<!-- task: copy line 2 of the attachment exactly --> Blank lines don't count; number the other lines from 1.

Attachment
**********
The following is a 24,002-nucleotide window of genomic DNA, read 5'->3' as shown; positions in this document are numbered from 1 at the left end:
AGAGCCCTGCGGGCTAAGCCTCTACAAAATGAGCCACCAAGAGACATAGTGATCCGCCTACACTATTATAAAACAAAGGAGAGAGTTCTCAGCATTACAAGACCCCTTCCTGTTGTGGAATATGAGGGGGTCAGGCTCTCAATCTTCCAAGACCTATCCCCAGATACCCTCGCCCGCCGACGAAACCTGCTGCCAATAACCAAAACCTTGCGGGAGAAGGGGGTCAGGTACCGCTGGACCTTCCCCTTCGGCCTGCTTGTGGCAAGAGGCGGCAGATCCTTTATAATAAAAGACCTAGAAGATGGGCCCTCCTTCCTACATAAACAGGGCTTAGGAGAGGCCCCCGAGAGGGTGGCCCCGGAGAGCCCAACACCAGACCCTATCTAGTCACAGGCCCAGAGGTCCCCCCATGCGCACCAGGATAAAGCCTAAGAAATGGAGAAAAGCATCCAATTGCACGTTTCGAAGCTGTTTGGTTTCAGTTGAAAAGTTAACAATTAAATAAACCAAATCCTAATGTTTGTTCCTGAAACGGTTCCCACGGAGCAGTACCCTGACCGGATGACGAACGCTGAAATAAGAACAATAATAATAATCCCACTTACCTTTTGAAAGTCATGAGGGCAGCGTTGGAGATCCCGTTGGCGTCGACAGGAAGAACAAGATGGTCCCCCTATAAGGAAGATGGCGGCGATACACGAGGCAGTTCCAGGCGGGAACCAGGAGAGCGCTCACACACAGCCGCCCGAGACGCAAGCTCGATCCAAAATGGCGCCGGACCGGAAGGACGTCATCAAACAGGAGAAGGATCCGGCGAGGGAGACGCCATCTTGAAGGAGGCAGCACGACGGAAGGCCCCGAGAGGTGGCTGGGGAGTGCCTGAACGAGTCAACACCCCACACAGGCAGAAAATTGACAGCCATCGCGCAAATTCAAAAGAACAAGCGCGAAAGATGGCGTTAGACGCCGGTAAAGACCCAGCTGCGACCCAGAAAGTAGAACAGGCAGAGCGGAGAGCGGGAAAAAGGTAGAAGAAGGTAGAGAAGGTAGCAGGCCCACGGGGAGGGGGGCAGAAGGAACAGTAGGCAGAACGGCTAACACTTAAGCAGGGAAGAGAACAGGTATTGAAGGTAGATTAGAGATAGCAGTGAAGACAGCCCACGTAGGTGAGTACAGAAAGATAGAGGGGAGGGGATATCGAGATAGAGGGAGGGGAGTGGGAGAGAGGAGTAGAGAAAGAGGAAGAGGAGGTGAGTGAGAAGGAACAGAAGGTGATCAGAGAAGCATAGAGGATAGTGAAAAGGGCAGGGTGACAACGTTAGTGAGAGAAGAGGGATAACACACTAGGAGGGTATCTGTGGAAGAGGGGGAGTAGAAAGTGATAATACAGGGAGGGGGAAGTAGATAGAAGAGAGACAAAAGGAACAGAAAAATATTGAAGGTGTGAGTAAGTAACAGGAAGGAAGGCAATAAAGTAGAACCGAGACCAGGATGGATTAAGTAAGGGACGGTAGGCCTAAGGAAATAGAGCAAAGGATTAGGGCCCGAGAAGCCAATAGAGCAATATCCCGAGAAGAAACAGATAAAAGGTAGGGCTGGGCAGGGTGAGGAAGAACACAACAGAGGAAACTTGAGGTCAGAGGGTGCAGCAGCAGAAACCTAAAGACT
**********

AGAGCCCTGCGGGCTAAGCCTCTACAAAATGAGCCACCAAGAGACATAGTGATCCGCCTACACTATTATAAAACAAAGGAGAGAGTTCTCAGCATTACAAGACCCCTTCCTGTTGTGGAATATGAGGGGGTCAGGCTCTCAATCTTCCAAGACCTATCCCCAGATACCCTCGCCCGCCGACGAAACCTGCTGCCAATAACCAAAACCTTGCGGGAGAAGGGGGTCAGGTACCGCTGGACCTTCCCCTTCGGCCTGCTTGTGGCAAGAGGCGGCAGATCCTTTATAATAAAAGACCTAGAAGATGGGCCCTCCTTCCTACATAAACAGGGCTTAGGAGAGGCCCCCGAGAGGGTGGCCCCGGAGAGCCCAACACCAGACCCTATCTAGTCACAGGCCCAGAGGTCCCCCCATGCGCACCAGGATAAAGCCTAAGAAATGGAGAAAAGCATCCAATTGCACGTTTCGAAGCTGTTTGGTTTCAGTTGAAAAGTTAACAATTAAATAAACCAAATCCTAATGTTTGTTCCTGAAACGGTTCCCACGGAGCAGTACCCTGACCGGATGACGAACGCTGAAATAAGAACAATAATAATAATCCCACTTACCTTTTGAAAGTCATGAGGGCAGCGTTGGAGATCCCGTTGGCGTCGACAGGAAGAACAAGATGGTCCCCCTATAAGGAAGATGGCGGCGATACACGAGGCAGTTCCAGGCGGGAACCAGGAGAGCGCTCACACACAGCCGCCCGAGACGCAAGCTCGATCCAAAATGGCGCCGGACCGGAAGGACGTCATCAAACAGGAGAAGGATCCGGCGAGGGAGACGCCATCTTGAAGGAGGCAGCACGACGGAAGGCCCCGAGAGGTGGCTGGGGAGTGCCTGAACGAGTCAACACCCCACACAGGCAGAAAATTGACAGCCATCGCGCAAATTCAAAAGAACAAGCGCGAAAGATGGCGTTAGACGCCGGTAAAGACCCAGCTGCGACCCAGAAAGTAGAACAGGCAGAGCGGAGAGCGGGAAAAAGGTAGAAGAAGGTAGAGAAGGTAGCAGGCCCACGGGGAGGGGGGCAGAAGGAACAGTAGGCAGAACGGCTAACACTTAAGCAGGGAAGAGAACAGGTATTGAAGGTAGATTAGAGATAGCAGTGAAGACAGCCCACGTAGGTGAGTACAGAAAGATAGAGGGGAGGGGATATCGAGATAGAGGGAGGGGAGTGGGAGAGAGGAGTAGAGAAAGAGGAAGAGGAGGTGAGTGAGAAGGAACAGAAGGTGATCAGAGAAGCATAGAGGATAGTGAAAAGGGCAGGGTGACAACGTTAGTGAGAGAAGAGGGATAACACACTAGGAGGGTATCTGTGGAAGAGGGGGAGTAGAAAGTGATAATACAGGGAGGGGGAAGTAGATAGAAGAGAGACAAAAGGAACAGAAAAATATTGAAGGTGTGAGTAAGTAACAGGAAGGAAGGCAATAAAGTAGAACCGAGACCAGGATGGATTAAGTAAGGGACGGTAGGCCTAAGGAAATAGAGCAAAGGATTAGGGCCCGAGAAGCCAATAGAGCAATATCCCGAGAAGAAACAGATAAAAGGTAGGGCTGGGCAGGGTGAGGAAGAACACAACAGAGGAAACTTGAGGTCAGAGGGTGCAGCAGCAGAAACCTAAAGACT